3. Maturation: As with all technology trends, the phases overlap. We are already part way into phase three: the maturing of the market. With saturation among the 25-35 year-old music super fans on the horizon in many western markets, the next wave of adoption will be driven by widening out the base either side of the 25-35 year-old heartland. This means converting the fast growing adoption among Gen Z with new products such as unbundled playlists. At the other end of the age equation, it means converting older consumers— audiences for whom listening to music on the go on smartphones is only part (or even none) of their music listening behaviour. Car technologies such as interactive dashboards and home technologies such as Amazon’s echo will be key to unlocking these consumers. Lean back experiences will become even more important than they are now with voice and AI (personalizing with context of time, place and personal habits) becoming key.

It has been a great 18 months for streaming and strong growth lies ahead in the near term that will require little more effort than ‘more of the same’. But beyond that, for western markets, new, more nuanced approaches will be required. In some markets such as Sweden, where more than 90% of the paid opportunity has already been tapped, we need this phase three approach right now. Alongside all this, many emerging markets are only just edging towards phase 2. What is crucial for rights holders and streaming services alike is not to slacken on the necessary western market innovation if growth from emerging markets starts delivering major scale. Simplicity of product offering got us to where we are but a more sophisticated approach is needed for the next era of paid streaming.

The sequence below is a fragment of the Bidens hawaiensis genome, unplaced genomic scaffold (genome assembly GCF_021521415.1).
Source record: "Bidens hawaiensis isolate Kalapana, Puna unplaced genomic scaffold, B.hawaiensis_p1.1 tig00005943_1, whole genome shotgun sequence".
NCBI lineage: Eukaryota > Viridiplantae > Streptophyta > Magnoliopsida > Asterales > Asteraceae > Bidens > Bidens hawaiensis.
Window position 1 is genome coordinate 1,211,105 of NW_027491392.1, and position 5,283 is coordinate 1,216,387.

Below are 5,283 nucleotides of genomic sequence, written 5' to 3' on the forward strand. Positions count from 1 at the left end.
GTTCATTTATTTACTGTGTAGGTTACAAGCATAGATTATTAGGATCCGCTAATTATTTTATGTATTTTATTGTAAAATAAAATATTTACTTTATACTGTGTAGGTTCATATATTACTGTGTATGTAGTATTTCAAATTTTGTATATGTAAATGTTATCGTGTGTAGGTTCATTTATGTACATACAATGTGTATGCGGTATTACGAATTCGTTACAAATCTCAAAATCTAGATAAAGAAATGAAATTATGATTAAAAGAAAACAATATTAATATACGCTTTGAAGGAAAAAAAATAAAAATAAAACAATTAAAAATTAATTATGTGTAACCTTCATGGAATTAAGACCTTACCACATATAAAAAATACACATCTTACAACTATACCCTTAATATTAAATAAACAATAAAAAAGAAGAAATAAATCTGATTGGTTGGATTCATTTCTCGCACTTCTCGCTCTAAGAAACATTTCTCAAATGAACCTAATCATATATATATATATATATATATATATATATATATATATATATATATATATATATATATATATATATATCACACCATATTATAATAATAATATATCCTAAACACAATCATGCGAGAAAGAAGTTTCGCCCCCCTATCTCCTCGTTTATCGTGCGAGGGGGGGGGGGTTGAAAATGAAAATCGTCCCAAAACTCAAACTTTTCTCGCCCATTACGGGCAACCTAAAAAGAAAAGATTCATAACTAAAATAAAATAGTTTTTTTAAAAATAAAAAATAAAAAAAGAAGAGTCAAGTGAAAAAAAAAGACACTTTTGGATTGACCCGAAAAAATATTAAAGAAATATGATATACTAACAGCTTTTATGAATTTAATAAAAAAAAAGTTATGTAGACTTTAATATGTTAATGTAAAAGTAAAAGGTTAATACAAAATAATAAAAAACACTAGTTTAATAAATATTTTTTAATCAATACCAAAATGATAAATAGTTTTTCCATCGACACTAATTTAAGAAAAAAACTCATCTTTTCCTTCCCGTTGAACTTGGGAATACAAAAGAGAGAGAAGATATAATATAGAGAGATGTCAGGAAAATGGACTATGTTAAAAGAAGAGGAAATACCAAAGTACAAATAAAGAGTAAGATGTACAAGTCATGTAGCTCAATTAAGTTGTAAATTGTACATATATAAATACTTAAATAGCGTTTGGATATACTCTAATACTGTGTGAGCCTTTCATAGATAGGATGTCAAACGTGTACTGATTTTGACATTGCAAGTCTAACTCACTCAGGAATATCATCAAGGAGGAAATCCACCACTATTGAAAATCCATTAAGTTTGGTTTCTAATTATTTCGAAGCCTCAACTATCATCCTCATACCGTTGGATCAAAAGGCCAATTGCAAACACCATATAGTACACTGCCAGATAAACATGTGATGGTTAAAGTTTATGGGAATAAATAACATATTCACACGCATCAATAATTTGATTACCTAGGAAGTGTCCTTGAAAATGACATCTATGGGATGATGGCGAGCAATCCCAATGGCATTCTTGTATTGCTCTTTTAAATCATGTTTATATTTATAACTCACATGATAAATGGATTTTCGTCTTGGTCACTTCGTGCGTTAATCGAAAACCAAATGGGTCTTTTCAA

NOTE: I’m going on summer vacation so this will be the last post from me for a couple of weeks.

 

 

Amazon Prime Live Events, More Than Just Gigs For Olds

Blondie-General Image 2-Alexander Thompson

Amazon today announced ‘Amazon Prime Live Events’, a series of smaller capacity gigs by largely heritage acts made available exclusively to Amazon Prime members in the UK. The first wave of artists include Blondie, Alison Moyet and Texas. Putting aside for a moment the obvious ‘it’s iTunes Festival for old people’ jibe, there is some sound strategic thinking underpinning the initiative.

The overlap between streaming and live has long been clear to streaming services (45% of live music fans are also streaming music users – check out MIDiA’s latest live entertainment report for more). It also presents a great opportunity to transform loss-leading streaming business into profit generators by monetizing the high value fans through ticket sales. However, no one has yet managed to realize the logical opportunity. Pandora’s full stack play with TicketFly, and Access Industry’s Deezer / Songkick play both represent potential at this stage, while other streaming services have made interesting announcements that soon disappeared from view.

Amazon might just be the one to make it work. It has quietly been building up its ticketing business for some time and because it sits on the same user dataset (and billing relationships) as Prime and Amazon’s 2 music services, it has an unrivalled ability to target and monetize.